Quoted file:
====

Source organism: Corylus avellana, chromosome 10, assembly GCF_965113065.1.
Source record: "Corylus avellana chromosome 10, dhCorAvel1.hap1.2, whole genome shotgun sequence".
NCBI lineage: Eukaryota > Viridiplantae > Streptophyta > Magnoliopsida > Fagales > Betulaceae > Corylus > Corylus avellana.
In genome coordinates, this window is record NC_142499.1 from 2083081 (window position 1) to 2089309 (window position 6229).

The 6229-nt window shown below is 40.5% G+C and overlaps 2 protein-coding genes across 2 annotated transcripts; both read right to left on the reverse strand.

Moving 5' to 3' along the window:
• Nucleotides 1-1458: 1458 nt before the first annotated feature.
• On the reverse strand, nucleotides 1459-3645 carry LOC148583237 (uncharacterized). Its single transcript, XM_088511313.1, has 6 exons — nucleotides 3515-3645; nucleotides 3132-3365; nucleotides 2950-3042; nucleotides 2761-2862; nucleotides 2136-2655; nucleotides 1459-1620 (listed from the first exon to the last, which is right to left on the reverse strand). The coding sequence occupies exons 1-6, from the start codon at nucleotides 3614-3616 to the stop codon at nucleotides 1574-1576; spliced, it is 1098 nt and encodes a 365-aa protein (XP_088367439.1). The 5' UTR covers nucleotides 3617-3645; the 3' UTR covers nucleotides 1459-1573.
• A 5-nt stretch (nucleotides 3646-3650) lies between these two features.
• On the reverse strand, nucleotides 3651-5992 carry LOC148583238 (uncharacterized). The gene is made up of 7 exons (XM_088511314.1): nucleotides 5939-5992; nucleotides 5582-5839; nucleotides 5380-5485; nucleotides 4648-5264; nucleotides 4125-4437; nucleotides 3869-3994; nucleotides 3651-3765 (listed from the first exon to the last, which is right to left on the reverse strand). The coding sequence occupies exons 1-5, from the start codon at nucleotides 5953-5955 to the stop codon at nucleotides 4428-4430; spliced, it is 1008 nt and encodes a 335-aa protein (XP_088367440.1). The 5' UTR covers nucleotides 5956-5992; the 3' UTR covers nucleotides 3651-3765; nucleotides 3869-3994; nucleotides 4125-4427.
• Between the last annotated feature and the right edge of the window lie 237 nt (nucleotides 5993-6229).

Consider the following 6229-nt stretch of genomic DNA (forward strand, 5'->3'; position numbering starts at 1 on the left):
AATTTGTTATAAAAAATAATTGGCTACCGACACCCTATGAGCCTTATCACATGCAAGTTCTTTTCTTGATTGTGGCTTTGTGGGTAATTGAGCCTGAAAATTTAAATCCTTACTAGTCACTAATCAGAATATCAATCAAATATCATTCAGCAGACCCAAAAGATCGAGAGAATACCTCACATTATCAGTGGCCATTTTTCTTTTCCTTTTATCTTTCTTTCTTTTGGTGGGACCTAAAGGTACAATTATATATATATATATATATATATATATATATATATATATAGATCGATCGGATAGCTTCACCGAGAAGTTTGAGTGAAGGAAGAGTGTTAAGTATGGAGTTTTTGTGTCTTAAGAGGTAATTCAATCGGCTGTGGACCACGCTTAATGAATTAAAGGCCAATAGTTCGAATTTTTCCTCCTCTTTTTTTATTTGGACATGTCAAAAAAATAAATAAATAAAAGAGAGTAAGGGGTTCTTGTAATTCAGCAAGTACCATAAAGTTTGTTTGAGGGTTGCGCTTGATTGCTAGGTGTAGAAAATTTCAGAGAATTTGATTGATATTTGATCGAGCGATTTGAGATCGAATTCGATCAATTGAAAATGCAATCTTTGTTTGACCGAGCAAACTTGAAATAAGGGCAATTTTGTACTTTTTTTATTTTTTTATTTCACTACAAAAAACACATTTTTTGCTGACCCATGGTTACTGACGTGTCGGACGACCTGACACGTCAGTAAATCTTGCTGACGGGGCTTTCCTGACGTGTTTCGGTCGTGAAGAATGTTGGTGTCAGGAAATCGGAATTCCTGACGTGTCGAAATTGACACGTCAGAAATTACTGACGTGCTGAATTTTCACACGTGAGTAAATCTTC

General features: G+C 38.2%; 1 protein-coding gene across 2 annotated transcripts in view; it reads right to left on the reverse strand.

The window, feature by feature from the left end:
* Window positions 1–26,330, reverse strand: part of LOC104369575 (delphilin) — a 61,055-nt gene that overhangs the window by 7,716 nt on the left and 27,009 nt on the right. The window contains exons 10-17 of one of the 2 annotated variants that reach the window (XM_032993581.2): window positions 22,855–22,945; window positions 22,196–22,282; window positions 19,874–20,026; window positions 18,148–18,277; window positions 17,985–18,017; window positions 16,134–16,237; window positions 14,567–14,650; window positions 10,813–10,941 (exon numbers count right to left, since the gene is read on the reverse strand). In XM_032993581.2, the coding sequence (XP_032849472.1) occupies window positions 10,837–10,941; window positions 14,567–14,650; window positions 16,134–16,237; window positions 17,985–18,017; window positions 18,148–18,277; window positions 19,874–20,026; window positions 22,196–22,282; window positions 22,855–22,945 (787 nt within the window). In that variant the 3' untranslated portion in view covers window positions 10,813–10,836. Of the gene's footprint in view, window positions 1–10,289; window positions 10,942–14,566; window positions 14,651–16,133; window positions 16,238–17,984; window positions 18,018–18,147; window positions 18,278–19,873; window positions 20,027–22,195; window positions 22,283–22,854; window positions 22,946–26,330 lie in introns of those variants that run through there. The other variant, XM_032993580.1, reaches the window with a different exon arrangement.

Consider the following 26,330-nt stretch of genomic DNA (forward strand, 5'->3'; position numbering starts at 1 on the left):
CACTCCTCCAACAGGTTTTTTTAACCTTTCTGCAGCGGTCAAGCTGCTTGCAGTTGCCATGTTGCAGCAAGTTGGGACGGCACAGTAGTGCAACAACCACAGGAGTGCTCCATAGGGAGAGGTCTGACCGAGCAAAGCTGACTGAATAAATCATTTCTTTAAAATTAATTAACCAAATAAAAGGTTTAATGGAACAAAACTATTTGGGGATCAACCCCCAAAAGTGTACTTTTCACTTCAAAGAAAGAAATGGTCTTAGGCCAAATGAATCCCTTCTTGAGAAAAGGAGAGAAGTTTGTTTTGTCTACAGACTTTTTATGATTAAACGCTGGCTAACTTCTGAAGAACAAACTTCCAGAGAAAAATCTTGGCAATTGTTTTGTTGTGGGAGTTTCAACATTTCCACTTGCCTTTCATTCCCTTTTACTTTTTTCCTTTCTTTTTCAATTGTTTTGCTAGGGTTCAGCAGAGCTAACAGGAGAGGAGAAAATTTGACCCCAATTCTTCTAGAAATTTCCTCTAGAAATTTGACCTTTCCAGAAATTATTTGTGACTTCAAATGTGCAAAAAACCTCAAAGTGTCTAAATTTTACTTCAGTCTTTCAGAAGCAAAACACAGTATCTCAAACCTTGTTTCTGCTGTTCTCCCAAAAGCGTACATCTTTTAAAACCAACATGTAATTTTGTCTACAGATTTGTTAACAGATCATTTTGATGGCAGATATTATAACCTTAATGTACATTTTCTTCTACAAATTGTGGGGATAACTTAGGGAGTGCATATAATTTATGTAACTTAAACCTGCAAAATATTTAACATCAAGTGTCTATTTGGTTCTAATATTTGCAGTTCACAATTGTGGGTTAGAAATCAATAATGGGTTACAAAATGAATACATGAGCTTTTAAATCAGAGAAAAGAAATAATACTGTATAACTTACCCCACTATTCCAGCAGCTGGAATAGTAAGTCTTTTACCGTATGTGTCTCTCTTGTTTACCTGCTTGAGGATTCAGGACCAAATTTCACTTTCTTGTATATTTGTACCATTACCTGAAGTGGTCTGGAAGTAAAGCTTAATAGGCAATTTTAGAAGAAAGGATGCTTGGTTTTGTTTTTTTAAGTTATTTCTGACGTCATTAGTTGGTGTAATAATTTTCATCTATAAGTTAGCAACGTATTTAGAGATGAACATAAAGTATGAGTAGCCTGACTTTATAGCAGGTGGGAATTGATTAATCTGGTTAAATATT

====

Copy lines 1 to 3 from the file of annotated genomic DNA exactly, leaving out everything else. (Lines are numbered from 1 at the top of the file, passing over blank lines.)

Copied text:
Source organism: Corylus avellana, chromosome 10, assembly GCF_965113065.1.
Source record: "Corylus avellana chromosome 10, dhCorAvel1.hap1.2, whole genome shotgun sequence".
NCBI lineage: Eukaryota > Viridiplantae > Streptophyta > Magnoliopsida > Fagales > Betulaceae > Corylus > Corylus avellana.